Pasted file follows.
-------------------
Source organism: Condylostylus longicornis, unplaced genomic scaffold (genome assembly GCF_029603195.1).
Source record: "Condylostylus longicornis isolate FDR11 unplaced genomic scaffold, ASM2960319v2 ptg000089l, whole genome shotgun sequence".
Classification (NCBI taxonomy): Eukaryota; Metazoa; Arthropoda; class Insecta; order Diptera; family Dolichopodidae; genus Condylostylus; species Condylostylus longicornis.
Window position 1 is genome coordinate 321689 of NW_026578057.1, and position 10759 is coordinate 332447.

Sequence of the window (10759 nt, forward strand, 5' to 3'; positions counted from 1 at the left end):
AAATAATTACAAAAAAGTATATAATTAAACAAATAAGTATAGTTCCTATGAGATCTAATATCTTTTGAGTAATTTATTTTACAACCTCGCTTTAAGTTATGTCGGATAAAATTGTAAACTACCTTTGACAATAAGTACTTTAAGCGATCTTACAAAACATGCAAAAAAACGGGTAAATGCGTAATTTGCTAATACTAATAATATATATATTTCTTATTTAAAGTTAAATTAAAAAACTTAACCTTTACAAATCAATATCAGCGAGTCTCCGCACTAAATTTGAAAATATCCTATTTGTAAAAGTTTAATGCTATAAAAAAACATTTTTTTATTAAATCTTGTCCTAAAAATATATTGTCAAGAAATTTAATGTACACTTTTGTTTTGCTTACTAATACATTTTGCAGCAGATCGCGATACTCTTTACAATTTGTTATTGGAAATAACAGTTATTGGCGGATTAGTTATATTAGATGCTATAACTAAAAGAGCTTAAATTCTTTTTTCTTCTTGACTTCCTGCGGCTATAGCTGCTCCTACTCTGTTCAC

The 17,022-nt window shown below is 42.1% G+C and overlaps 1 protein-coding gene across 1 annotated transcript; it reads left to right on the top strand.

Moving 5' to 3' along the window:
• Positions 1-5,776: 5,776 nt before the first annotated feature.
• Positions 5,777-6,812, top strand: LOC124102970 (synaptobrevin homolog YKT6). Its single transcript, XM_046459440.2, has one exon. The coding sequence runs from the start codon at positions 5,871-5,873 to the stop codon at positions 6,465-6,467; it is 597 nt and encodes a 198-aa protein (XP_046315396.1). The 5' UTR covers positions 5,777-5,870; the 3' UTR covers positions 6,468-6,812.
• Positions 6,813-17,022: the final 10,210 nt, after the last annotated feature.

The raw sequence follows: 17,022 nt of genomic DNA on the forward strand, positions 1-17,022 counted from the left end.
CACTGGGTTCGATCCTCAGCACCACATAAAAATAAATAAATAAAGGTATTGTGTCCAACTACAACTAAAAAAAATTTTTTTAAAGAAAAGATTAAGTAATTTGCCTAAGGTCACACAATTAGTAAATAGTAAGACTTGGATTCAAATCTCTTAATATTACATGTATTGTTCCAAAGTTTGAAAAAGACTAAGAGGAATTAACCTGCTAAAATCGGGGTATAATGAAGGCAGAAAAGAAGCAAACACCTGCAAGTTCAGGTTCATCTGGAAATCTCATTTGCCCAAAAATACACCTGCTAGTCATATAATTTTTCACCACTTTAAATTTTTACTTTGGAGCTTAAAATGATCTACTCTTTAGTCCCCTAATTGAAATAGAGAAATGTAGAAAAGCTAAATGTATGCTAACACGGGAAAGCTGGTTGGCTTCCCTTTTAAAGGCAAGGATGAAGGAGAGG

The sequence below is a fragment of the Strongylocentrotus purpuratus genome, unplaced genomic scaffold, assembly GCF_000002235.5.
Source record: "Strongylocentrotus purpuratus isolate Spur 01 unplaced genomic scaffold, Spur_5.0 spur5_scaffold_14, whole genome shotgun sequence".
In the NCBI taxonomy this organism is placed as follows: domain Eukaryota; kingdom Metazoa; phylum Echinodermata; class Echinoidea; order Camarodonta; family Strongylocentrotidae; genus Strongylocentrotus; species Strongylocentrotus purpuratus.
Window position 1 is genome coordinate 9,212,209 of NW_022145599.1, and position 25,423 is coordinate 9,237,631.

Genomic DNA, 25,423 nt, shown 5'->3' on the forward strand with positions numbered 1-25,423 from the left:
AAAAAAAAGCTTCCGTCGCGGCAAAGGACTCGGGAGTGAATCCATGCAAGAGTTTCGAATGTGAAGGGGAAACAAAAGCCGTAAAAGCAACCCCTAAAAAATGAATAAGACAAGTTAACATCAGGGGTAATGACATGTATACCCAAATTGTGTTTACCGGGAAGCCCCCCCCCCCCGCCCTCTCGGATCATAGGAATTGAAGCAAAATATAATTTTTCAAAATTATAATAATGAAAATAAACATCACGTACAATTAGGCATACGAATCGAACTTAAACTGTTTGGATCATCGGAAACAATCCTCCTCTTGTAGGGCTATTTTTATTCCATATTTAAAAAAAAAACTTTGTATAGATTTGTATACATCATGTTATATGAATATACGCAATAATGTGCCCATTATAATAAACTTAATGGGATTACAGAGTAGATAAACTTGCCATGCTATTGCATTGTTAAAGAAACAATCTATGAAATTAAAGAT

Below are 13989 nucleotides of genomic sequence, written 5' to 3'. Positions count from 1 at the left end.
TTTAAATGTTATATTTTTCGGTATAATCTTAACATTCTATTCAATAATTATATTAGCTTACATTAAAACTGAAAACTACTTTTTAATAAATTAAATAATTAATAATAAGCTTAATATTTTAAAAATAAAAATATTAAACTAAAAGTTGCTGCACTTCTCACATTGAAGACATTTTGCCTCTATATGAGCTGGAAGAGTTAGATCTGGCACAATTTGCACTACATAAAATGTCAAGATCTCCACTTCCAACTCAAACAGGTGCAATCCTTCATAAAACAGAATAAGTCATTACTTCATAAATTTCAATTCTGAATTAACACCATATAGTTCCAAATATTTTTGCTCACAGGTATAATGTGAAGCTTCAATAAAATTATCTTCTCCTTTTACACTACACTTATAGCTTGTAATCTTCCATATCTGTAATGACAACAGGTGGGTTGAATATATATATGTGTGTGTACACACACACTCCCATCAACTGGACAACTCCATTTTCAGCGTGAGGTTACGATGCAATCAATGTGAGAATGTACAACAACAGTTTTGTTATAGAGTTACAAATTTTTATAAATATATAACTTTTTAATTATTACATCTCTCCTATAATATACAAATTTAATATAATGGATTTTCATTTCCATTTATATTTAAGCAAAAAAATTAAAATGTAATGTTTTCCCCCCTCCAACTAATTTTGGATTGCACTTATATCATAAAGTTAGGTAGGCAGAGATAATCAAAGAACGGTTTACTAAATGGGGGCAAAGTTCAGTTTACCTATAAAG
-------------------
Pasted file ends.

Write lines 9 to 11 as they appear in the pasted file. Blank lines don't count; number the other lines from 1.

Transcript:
• Positions 1-5,776: 5,776 nt before the first annotated feature.
• Positions 5,777-6,812, top strand: LOC124102970 (synaptobrevin homolog YKT6). Its single transcript, XM_046459440.2, has one exon. The coding sequence runs from the start codon at positions 5,871-5,873 to the stop codon at positions 6,465-6,467; it is 597 nt and encodes a 198-aa protein (XP_046315396.1). The 5' UTR covers positions 5,777-5,870; the 3' UTR covers positions 6,468-6,812.
• Positions 6,813-17,022: the final 10,210 nt, after the last annotated feature.